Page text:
Monday, February 2, 2015

Myanmar must snub West’s rabble-rousing

Source:Global Times Published: 2015-1-27 0:18:01

The New York Times on Saturday published a vitriolic editorial lashing out at China. The piece claimed that China is unleashing "a wholesale looting of Myanmar's valuable natural resources" in the form of "outright theft" and "crony capitalism." It enumerated the devastating damage China has made to Myanmar's resources such as cutting down rosewood and smuggling wild animals. It also blamed China for the death of one local villager in a recent protest against the Chinese-backed Letpadaung copper mine. The editorial, in conclusion, called for a halt to this "plunder" under the name of "the people of Myanmar."

In this editorial, China is portrayed as a hooligan who played on Myanmar's ignorance, while the US elites were impartial and upheld justice for those weak nations. For a long time, Western public opinion has characterized China's economic activities in other developing countries as exploitative for resources. The West may believe China is as greedy as their ancestors were, who traded slaves and stripped as much wealth from their colonies as they could.

The activities of some Chinese dealers in Myanmar are problematic. However, it's worth noting that the Chinese government is firmly against any illicit acts such as destructive mining, wildlife trafficking and illegal timber sales. It takes a particularly harsh attitude against drug trafficking. There is no correlation between the immoral performance of a minority of Chinese and China's Myanmar policy. By confounding the two, the New York Times deliberately intends to disseminate hostility against China in Myanmar society.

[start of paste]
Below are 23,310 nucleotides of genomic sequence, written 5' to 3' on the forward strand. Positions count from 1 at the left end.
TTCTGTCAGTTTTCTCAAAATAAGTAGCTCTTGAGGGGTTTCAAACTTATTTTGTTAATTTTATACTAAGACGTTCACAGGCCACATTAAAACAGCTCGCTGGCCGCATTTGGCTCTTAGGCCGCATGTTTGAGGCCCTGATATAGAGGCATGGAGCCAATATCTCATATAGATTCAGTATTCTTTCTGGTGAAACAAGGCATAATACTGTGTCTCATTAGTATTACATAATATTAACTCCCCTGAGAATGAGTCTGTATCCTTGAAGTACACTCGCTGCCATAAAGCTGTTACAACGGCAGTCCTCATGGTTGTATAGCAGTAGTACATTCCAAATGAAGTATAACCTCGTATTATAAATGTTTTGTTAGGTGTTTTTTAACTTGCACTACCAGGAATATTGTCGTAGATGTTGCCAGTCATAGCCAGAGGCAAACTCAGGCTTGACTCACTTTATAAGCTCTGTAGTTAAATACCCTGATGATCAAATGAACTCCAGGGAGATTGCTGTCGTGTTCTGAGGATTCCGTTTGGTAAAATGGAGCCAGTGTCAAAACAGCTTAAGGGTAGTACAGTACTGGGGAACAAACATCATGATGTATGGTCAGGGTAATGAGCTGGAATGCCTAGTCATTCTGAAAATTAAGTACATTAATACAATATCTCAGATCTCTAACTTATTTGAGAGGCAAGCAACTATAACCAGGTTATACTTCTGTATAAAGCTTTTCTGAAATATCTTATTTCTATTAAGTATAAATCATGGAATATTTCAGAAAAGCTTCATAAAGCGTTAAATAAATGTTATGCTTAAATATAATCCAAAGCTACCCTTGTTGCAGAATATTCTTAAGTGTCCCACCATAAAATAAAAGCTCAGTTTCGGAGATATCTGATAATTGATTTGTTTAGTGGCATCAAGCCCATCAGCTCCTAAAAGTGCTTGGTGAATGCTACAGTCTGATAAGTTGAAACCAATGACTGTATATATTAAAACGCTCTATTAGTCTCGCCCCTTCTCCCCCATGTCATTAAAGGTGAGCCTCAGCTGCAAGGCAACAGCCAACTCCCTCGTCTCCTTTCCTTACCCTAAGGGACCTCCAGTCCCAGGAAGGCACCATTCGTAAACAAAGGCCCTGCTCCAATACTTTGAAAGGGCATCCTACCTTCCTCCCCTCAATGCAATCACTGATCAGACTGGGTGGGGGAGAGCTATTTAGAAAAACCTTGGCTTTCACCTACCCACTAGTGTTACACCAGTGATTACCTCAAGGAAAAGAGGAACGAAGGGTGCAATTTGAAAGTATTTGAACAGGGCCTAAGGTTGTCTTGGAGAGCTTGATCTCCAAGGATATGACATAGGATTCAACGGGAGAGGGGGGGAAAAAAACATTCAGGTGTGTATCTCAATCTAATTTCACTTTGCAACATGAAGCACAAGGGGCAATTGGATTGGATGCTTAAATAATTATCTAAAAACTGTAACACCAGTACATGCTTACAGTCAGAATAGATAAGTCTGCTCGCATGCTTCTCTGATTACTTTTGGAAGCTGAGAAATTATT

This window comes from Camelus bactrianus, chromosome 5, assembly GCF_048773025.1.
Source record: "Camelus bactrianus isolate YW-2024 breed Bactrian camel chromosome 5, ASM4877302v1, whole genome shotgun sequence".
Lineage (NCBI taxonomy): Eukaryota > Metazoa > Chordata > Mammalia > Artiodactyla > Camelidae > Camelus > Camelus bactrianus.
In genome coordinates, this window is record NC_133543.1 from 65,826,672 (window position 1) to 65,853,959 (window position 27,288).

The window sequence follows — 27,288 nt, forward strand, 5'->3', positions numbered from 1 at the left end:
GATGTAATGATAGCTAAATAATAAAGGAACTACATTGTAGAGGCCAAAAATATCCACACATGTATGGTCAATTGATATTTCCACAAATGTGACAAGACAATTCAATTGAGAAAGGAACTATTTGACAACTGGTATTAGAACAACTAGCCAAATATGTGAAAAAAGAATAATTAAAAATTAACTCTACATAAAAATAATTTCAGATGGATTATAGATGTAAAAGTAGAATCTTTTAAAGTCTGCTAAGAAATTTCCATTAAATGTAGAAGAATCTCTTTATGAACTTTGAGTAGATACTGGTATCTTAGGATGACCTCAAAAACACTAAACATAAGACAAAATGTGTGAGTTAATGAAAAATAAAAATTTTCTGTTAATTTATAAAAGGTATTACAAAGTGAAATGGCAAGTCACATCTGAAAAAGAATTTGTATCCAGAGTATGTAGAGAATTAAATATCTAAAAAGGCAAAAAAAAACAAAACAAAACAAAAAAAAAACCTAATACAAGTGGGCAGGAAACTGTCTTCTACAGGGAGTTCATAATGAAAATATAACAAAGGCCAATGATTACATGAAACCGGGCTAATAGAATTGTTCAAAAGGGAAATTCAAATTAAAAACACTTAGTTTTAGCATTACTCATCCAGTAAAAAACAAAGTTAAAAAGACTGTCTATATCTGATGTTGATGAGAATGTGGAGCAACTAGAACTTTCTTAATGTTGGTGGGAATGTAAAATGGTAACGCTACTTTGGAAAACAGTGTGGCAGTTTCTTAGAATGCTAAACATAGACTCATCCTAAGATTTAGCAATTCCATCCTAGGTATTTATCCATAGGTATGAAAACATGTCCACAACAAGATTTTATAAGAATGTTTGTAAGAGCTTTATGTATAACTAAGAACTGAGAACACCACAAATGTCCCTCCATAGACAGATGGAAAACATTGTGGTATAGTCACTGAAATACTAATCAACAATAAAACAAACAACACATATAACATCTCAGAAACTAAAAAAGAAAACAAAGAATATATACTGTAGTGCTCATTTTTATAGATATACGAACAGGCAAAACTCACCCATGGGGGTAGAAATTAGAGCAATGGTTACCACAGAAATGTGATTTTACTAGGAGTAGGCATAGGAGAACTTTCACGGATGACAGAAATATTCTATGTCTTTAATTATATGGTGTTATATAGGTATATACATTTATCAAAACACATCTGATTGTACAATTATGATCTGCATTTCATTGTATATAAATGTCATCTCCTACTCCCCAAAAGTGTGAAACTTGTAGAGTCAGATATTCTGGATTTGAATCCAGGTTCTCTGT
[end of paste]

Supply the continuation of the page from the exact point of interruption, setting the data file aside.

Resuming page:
The New York Times emphasized human rights in its editorial. However, it is US sanctions against Myanmar over the past decades that made the once bountiful country fall into backwardness and lose its material guarantee for human rights. The editorial board of the New York Times is supposed to well understand how Western countries built their prosperity upon exploitation of the Third World. Those countries were impoverished by centuries of colonial rule. Until now, some Westerners still treat the Third World in a superior manner. The New York Times, preaching like a savior in its editorial, told Myanmar to distance itself from China, in an attempt to drive a wedge between China and Myanmar.

Even opposition leader Aung San Suu Kyi has expressed regret over the resistance against Chinese-invested projects such as the Letpadaung copper mine. The Western media has played a bad role in messing up Chinese investments in Myanmar. China and Myanmar need to address their trade problems with sincerity, which requires Myanmar to keep alert to this Western rabble-rousing. Institutions like the New York Times consider Myanmar as a pawn. They don't care about Myanmar's progress but rather how the country will help to drag China down. As long as Myanmar stays independent, it will see through the tricks of Western media such as the New York Times.